America's Changing Budget

Moneybox
A blog about business and economics.
May 7 2013 11:17 AM

America's Changing Budget

slide-11-638

Doug Elmendorf/Congressional Budget Office

I think there's actually a law stating that a Congressional Budget Office director must at all times be making alarmist claims about the federal budget, so it's no surprise that Doug Elmendorf's presentation to a Harvard economics class ends with some alarmist claims. But his slides are also full of great, soothing charts. Take this one above about where we're headed over the next 10 years.

As you can see, we're set for a large increase in spending on the elderly and a substantial increase in spending on debt service. But this isn't going to crowd out the government's other domestic functions. It's going to lead to slightly higher taxes, and the risk that the Department of Defense will be unable to defend the American people against a cross-border invasion from Canada (I kid, I kid). Obviously the Department of Defense's actual activities are totally unrelated to the defense of the United States or its population—it's all about being a Global Force for Good these days.

Advertisement

But this is the thing that keeps not getting focused on in budgetary debates. Conservatives are very agitated about "spending" and progressives are very agitated about "austerity," but one of the biggest sources of short-term and medium-term austerity in the pipeline comes from reduced military spending. That's an issue we should debate in strategic terms outside the Moneybox portfolio, but one's strategic views also ought to inform one's budgetary views. If the sequestration cuts to the Pentagon budget are really harming national security, then it's truly perverse of Republicans to be so opposed to a tax component to sequester repeal. But if they aren't harming national security, then that ought to have some larger consequences for how we think about this.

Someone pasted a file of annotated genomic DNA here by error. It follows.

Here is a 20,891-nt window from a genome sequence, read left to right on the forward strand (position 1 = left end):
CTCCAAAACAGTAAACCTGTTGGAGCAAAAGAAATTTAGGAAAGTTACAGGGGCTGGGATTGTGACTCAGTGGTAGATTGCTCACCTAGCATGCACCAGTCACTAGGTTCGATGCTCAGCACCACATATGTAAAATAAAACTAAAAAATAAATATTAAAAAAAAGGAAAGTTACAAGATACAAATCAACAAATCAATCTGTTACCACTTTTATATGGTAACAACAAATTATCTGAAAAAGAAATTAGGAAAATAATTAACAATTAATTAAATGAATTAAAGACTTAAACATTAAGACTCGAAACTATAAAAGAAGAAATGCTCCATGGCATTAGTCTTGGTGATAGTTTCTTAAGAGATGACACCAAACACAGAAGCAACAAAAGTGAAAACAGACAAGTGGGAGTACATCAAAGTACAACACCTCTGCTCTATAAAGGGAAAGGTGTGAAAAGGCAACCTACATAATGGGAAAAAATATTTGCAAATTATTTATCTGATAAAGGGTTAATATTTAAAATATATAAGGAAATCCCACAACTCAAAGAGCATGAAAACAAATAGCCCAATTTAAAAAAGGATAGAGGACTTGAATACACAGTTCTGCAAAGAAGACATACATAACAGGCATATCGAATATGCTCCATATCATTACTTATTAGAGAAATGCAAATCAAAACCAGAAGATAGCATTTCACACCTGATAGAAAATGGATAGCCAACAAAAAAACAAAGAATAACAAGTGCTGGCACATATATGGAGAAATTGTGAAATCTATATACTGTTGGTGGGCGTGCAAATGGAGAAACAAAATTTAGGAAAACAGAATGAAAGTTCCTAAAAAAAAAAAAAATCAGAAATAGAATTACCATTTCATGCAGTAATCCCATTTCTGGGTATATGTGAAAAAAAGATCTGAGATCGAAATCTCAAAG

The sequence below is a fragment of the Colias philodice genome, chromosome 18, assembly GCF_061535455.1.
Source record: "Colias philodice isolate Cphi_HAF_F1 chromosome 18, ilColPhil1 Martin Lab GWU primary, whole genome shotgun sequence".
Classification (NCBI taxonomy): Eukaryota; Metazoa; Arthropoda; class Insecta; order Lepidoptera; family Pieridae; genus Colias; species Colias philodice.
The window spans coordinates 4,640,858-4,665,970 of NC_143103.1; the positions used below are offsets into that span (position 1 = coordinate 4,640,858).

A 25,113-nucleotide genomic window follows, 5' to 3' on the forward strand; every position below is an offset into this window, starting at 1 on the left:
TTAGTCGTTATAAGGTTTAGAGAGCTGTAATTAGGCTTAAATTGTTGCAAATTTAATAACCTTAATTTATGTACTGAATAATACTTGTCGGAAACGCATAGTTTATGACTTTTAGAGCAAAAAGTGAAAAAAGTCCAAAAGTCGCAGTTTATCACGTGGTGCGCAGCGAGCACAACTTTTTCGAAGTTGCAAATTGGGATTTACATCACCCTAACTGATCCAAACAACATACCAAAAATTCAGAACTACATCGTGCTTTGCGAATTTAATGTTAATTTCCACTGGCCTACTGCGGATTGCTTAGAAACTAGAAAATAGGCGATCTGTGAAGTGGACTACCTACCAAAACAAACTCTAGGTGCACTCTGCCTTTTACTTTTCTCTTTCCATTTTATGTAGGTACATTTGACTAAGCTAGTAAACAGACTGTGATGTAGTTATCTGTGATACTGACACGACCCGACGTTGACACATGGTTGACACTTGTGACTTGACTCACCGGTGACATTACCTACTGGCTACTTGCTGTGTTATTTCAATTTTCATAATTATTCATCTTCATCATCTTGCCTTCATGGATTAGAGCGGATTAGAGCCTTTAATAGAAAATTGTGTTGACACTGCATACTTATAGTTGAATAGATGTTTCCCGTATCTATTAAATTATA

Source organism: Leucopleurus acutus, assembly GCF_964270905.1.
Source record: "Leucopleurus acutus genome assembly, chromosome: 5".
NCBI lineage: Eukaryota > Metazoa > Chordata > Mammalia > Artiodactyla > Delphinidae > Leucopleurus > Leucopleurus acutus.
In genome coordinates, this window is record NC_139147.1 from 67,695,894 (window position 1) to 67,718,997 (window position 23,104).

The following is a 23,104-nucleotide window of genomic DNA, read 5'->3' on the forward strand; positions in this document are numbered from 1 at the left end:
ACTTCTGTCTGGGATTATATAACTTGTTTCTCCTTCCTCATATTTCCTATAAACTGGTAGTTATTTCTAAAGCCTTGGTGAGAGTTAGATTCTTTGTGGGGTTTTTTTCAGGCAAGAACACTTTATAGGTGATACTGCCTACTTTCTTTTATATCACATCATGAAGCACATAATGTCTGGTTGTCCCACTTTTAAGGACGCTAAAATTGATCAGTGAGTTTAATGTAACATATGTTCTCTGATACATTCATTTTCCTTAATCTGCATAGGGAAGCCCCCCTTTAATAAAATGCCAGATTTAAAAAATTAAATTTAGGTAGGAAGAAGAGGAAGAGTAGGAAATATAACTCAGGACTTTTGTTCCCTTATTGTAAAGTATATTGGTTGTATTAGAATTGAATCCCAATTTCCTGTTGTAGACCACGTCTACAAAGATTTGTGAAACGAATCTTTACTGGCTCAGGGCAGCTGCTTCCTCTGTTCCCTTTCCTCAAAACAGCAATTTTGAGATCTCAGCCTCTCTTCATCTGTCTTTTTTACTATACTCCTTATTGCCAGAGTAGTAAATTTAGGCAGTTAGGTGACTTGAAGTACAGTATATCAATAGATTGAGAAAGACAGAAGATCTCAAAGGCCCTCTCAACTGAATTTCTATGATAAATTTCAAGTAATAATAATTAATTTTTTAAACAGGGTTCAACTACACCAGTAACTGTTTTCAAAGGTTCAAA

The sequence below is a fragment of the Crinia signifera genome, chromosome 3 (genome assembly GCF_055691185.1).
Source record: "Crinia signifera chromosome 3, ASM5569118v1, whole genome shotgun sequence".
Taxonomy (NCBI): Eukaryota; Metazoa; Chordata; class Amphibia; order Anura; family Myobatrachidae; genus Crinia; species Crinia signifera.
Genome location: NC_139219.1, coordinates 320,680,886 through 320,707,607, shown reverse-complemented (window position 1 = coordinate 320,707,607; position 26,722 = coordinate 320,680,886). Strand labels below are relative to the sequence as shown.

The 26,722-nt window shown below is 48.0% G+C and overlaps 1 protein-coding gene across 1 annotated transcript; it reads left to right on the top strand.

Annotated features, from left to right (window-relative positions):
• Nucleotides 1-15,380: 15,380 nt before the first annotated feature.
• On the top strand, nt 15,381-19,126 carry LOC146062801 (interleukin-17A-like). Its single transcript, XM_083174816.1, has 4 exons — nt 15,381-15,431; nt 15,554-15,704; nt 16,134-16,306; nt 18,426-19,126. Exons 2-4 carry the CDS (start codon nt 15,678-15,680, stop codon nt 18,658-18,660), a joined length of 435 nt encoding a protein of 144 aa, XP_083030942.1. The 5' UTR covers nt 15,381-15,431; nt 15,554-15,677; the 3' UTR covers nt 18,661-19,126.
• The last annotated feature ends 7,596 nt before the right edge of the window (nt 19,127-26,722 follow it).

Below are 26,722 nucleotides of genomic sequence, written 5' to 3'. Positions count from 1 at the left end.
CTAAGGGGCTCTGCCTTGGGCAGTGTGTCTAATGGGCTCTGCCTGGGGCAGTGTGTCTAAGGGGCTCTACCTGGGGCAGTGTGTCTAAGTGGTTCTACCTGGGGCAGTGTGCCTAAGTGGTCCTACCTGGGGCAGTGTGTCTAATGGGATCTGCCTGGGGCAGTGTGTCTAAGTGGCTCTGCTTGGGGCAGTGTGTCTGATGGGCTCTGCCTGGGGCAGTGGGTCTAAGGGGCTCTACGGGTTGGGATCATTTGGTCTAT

Matthew Yglesias is the executive editor of Vox and author of The Rent Is Too Damn High.

TODAY IN SLATE

Technocracy

Forget Oculus Rift

This $25 cardboard box turns your phone into an incredibly fun virtual reality experience.

The Congressional Republican Digging Through Scientists’ Grant Proposals

The 2014 Kansas City Royals Show the Value of Building a Mediocre Baseball Team

The GOP Won’t Win Any Black Votes With Its New “Willie Horton” Ad

Whole Foods Is Desperate for Customers to Feel Warm and Fuzzy Again

The XX Factor

I’m 25. I Have $250.03.

My doctors want me to freeze my eggs.

The XX Factor
Oct. 20 2014 6:17 PM I’m 25. I Have $250.03. My doctors want me to freeze my eggs.
Politics

Smash and Grab

Will competitive Senate contests in Kansas and South Dakota lead to more late-breaking races in future elections?

I Am 25. I Don’t Work at Facebook. My Doctors Want Me to Freeze My Eggs.

These Companies in Japan Are More Than 1,000 Years Old

  News & Politics
The World
Oct. 21 2014 11:40 AM The U.S. Has Spent $7 Billion Fighting the War on Drugs in Afghanistan. It Hasn’t Worked. 
  Business
Moneybox
Oct. 21 2014 1:12 PM The Global Millionaires Club Is Booming and Losing Its Exclusivity
  Life
The Eye
Oct. 21 2014 1:47 PM How Designers Use Creative Briefs to Better Their Work
  Double X
The XX Factor
Oct. 21 2014 1:12 PM George Tiller’s Murderer Threatens Another Abortion Provider, Claims Right of Free Speech
  Slate Plus
Behind the Scenes
Oct. 21 2014 1:02 PM Where Are Slate Plus Members From? This Weird Cartogram Explains. A weird-looking cartogram of Slate Plus memberships by state.
  Arts
Brow Beat
Oct. 21 2014 1:47 PM The Best Way to Fry an Egg
  Technology
Technology
Oct. 21 2014 10:43 AM Social Networking Didn’t Start at Harvard It really began at a girls’ reform school.
  Health & Science
Climate Desk
Oct. 21 2014 11:53 AM Taking Research for Granted Texas Republican Lamar Smith continues his crusade against independence in science.
  Sports
Sports Nut
Oct. 20 2014 5:09 PM Keepaway, on Three. Ready—Break! On his record-breaking touchdown pass, Peyton Manning couldn’t even leave the celebration to chance.